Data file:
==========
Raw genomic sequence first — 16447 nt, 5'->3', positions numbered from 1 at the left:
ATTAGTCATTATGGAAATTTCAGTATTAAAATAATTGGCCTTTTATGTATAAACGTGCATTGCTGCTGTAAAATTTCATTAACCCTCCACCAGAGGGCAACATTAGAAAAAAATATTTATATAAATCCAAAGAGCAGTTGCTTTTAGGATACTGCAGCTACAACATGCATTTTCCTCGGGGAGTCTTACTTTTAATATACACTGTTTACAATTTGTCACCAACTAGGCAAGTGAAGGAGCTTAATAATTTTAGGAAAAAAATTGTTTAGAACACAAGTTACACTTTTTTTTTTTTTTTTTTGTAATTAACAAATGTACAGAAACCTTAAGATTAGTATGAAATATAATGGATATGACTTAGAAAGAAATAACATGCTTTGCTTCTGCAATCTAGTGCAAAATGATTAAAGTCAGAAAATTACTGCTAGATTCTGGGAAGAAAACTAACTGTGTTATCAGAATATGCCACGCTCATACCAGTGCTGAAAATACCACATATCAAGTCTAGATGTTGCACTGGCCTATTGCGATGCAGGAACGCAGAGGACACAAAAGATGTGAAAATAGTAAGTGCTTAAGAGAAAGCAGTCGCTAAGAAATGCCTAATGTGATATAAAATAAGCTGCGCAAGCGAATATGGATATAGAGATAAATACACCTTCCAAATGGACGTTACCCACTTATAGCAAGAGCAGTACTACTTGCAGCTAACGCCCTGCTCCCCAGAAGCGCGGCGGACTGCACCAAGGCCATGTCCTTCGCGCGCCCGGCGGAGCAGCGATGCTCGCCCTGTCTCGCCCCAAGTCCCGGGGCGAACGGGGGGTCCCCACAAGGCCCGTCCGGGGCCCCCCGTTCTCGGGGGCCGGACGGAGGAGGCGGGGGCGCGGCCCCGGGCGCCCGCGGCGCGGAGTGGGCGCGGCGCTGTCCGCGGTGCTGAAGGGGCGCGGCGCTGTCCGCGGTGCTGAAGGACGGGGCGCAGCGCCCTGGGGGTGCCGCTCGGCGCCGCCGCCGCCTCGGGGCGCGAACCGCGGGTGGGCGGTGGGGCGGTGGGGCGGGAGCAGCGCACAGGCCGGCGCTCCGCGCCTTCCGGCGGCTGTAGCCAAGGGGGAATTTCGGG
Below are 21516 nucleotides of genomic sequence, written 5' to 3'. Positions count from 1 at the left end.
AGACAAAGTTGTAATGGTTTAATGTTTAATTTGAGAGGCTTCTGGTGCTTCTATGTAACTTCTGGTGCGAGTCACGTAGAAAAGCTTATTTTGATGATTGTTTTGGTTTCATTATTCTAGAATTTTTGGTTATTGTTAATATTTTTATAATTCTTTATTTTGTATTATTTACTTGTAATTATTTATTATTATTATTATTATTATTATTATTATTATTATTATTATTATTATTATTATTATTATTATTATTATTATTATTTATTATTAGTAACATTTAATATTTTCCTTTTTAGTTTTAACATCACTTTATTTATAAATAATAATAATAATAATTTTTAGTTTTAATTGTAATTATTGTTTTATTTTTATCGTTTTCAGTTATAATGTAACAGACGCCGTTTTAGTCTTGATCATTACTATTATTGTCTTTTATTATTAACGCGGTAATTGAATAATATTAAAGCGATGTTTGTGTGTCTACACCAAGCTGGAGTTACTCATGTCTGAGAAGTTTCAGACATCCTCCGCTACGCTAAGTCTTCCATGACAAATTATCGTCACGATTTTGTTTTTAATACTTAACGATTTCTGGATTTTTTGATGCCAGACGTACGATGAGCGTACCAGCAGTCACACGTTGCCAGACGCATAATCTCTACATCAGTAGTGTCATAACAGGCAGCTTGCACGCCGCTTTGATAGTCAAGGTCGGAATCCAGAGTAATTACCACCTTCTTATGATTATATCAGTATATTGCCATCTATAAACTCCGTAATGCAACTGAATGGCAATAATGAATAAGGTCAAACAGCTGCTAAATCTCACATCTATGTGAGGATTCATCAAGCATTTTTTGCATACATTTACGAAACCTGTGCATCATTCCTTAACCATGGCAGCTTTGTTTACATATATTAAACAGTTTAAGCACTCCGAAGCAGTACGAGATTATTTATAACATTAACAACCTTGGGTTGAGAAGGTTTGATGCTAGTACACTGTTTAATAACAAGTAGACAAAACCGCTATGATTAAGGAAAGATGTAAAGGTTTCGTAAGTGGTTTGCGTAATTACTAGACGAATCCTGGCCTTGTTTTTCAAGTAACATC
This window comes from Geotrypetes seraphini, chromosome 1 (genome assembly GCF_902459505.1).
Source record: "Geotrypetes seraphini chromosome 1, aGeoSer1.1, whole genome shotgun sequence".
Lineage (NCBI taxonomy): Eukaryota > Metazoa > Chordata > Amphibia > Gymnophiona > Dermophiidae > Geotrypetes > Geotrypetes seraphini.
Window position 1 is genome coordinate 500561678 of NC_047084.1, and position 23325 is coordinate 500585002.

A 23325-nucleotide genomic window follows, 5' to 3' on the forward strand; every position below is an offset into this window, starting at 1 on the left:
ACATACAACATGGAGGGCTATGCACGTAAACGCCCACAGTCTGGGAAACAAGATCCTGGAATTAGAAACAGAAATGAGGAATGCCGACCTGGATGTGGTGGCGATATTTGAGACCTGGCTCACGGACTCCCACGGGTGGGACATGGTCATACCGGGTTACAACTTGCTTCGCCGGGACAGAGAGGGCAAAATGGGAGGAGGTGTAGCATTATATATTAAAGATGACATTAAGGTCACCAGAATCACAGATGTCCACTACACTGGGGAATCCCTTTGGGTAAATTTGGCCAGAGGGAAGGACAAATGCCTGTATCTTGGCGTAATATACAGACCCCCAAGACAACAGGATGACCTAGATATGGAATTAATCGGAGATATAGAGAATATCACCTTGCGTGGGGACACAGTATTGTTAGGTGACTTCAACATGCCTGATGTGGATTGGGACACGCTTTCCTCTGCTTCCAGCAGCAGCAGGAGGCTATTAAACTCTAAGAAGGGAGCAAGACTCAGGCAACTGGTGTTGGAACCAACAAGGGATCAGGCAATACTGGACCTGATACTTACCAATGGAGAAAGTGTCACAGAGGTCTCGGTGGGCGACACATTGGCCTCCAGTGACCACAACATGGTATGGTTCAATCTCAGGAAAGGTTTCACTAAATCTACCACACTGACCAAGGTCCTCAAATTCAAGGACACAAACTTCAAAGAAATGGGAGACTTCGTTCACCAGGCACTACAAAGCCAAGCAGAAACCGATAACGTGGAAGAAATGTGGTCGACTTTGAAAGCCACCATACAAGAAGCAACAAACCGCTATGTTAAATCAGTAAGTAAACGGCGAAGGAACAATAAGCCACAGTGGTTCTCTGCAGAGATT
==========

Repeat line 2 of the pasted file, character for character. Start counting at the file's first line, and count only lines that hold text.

ATTAGTCATTATGGAAATTTCAGTATTAAAATAATTGGCCTTTTATGTATAAACGTGCATTGCTGCTGTAAAATTTCATTAACCCTCCACCAGAGGGCAACATTAGAAAAAAATATTTATATAAATCCAAAGAGCAGTTGCTTTTAGGATACTGCAGCTACAACATGCATTTTCCTCGGGGAGTCTTACTTTTAATATACACTGTTTACAATTTGTCACCAACTAGGCAAGTGAAGGAGCTTAATAATTTTAGGAAAAAAATTGTTTAGAACACAAGTTACACTTTTTTTTTTTTTTTTTTGTAATTAACAAATGTACAGAAACCTTAAGATTAGTATGAAATATAATGGATATGACTTAGAAAGAAATAACATGCTTTGCTTCTGCAATCTAGTGCAAAATGATTAAAGTCAGAAAATTACTGCTAGATTCTGGGAAGAAAACTAACTGTGTTATCAGAATATGCCACGCTCATACCAGTGCTGAAAATACCACATATCAAGTCTAGATGTTGCACTGGCCTATTGCGATGCAGGAACGCAGAGGACACAAAAGATGTGAAAATAGTAAGTGCTTAAGAGAAAGCAGTCGCTAAGAAATGCCTAATGTGATATAAAATAAGCTGCGCAAGCGAATATGGATATAGAGATAAATACACCTTCCAAATGGACGTTACCCACTTATAGCAAGAGCAGTACTACTTGCAGCTAACGCCCTGCTCCCCAGAAGCGCGGCGGACTGCACCAAGGCCATGTCCTTCGCGCGCCCGGCGGAGCAGCGATGCTCGCCCTGTCTCGCCCCAAGTCCCGGGGCGAACGGGGGGTCCCCACAAGGCCCGTCCGGGGCCCCCCGTTCTCGGGGGCCGGACGGAGGAGGCGGGGGCGCGGCCCCGGGCGCCCGCGGCGCGGAGTGGGCGCGGCGCTGTCCGCGGTGCTGAAGGGGCGCGGCGCTGTCCGCGGTGCTGAAGGACGGGGCGCAGCGCCCTGGGGGTGCCGCTCGGCGCCGCCGCCGCCTCGGGGCGCGAACCGCGGGTGGGCGGTGGGGCGGTGGGGCGGGAGCAGCGCACAGGCCGGCGCTCCGCGCCTTCCGGCGGCTGTAGCCAAGGGGGAATTTCGGG